We ask students to solve most MRI problems mentally, without using paper and pencil, and we’ve chosen problems that should be accessible to them. Students who aren’t accustomed to explaining how they think, who primarily having been doing math with paper and pencil, often have more difficulty when we probe their thinking. These students may be able to compute successfully with paper and pencil, but seem to rely on these procedures without having access to other ways to reason.
A few years ago, when we were focused on assessing younger students, I had an experience with a third grader, Ellen, that then influenced our work on MRI. When assessing what Ellen understood about subtraction, I asked her, “How much is 100 minus 3?” Ellen thought for a moment and answered correctly, “It’s 97.” Then I asked, “How much is 100 minus 98?” She thought and then said, “I can’t count back that far. Can I use pencil and paper?” I agreed and Ellen set up the subtraction problem, writing 98 under 100, then crossing out to borrow and figure the answer.
What understanding did Ellen lack? She didn’t understand the inverse relationship between addition and subtraction, a key number property that is essential for students, not only with problems like these, but also when they learn to operate with positive and negative integers, and when they learn to solve algebraic equations. It’s a foundational necessity for algebra.
But Ellen was a third grader, and since MRI was focused on assessing incoming sixth graders, we changed the problem to 1000 – 998. We initially included 1000 minus 3 as well, but we eliminated that question since all students we tested answered it easily. When developing MRI, we tested many, many questions. We eliminated questions that all students easily answered correctly, and we eliminated questions that hardly any students answered correctly. We looked for questions that gave us a good statistical spread and that produced a variety of reasoning strategies from students. So this question, 1000 – 998, is now the first question in the Whole Number interview.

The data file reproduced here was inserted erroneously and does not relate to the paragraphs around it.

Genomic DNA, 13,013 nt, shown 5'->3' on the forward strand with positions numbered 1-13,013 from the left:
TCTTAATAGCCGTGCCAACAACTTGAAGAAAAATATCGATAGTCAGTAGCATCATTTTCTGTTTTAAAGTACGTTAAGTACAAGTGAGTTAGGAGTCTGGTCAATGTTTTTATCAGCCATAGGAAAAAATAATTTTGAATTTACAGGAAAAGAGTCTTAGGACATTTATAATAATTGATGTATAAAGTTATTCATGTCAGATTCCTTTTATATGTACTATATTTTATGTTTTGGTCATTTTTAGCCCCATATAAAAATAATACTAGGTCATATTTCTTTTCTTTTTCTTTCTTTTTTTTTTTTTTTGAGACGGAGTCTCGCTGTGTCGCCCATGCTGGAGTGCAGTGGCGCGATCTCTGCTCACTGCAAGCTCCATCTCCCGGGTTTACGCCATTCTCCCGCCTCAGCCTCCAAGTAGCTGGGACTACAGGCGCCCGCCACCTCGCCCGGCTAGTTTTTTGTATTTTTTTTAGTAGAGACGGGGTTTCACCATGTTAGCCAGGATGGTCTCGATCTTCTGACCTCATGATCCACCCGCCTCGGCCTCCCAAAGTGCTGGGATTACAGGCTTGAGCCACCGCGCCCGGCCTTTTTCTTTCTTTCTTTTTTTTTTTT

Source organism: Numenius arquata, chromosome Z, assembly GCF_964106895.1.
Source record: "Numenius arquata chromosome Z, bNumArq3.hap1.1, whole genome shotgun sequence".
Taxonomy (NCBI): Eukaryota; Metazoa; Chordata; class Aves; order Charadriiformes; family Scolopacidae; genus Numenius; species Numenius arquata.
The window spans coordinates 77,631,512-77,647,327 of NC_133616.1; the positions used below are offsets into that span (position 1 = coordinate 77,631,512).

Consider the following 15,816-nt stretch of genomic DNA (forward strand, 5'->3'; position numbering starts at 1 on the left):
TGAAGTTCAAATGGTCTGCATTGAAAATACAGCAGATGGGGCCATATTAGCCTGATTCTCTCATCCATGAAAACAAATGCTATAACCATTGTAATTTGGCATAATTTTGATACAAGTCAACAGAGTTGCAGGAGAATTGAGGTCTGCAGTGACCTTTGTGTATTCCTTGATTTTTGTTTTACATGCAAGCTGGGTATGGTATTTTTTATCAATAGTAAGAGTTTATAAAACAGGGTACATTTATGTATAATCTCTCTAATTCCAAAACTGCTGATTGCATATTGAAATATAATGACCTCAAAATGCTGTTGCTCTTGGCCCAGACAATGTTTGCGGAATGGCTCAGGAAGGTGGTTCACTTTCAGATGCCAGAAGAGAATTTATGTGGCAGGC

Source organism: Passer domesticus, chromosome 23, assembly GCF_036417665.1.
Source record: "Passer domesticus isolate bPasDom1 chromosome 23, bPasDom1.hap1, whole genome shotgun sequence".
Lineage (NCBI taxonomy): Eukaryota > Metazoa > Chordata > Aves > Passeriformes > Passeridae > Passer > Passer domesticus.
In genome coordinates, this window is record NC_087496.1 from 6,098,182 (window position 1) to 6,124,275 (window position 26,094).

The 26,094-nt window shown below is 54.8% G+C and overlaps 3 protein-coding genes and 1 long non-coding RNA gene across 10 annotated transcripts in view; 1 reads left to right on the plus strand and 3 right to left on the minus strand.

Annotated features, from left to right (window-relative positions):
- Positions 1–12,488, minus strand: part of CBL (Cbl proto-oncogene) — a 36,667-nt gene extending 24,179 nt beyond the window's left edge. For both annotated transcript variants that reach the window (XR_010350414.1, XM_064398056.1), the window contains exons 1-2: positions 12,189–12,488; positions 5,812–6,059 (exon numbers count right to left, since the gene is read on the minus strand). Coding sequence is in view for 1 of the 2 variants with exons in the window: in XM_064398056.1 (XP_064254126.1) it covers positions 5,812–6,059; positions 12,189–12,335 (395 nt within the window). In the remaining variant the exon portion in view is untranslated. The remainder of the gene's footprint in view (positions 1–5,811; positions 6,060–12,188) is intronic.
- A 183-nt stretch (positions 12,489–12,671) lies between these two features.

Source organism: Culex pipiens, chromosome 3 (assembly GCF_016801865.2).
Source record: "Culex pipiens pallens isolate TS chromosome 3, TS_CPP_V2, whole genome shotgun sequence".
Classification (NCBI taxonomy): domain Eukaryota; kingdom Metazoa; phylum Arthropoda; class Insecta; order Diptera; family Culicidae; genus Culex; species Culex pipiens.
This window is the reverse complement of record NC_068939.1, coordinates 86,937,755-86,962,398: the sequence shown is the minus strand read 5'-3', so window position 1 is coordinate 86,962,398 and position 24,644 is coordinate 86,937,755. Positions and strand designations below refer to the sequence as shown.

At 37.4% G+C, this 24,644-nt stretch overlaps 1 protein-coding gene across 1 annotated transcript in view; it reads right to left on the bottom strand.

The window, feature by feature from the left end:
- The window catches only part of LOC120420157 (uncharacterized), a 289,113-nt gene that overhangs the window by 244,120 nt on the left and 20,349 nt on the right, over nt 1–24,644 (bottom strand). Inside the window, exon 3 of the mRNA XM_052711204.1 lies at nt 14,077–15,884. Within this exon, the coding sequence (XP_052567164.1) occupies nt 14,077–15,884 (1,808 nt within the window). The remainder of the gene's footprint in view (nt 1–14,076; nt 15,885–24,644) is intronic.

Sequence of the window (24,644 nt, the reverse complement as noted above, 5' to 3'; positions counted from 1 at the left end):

How does MRI connect with the CCSS?
MRI asks questions that the Common Core expects all middle school students to answer successfully. MRI responds to the CCSS recommendation for a “balanced combination of procedures and understanding” and cautions that “students who lack understanding of a topic may rely on procedures too heavily.” We’ve all know students who borrow, carry, invert and multiply, and more, yet are unaware when answers are reasonable, have difficulty making estimates, and lack numerical intuition. The focus of MRI is on uncovering students’ reasoning strategies and understandings, and also their misconceptions and gaps — information that teachers need to make their classroom instruction effective.
The Standards for Mathematical Practice describe the expertise that we’re looking to develop in students. They define eight practices that rest on “processes and proficiencies with longstanding importance in mathematics education.” The MRI Interview focus on reasoning directly addresses this section of the Common Core. In a way, reasoning is the core within the core of the Standards for Mathematical Practice.
The Standards for Mathematical Content include “a balanced combination of procedures and understanding.” The questions in MRI draw from three Domains—Numbers & Operations in Base Ten, Numbers & Operations—Fractions, and Operations & Algebraic Thinking. The Common Core cautions that “students who lack understanding of a topic may rely on procedures too heavily.” This caution challenges us as teachers not to judge students’ numerical proficiency solely or primarily on their ability to perform procedures. We’ve all known students who borrow, carry, invert and multiply, and more, yet are unaware when their answers are unreasonable. These students typically have difficulty making estimates, they typically lack numerical intuition, and they often don’t see the sense in mathematics.
Educators — we’d love your thoughts in the comments!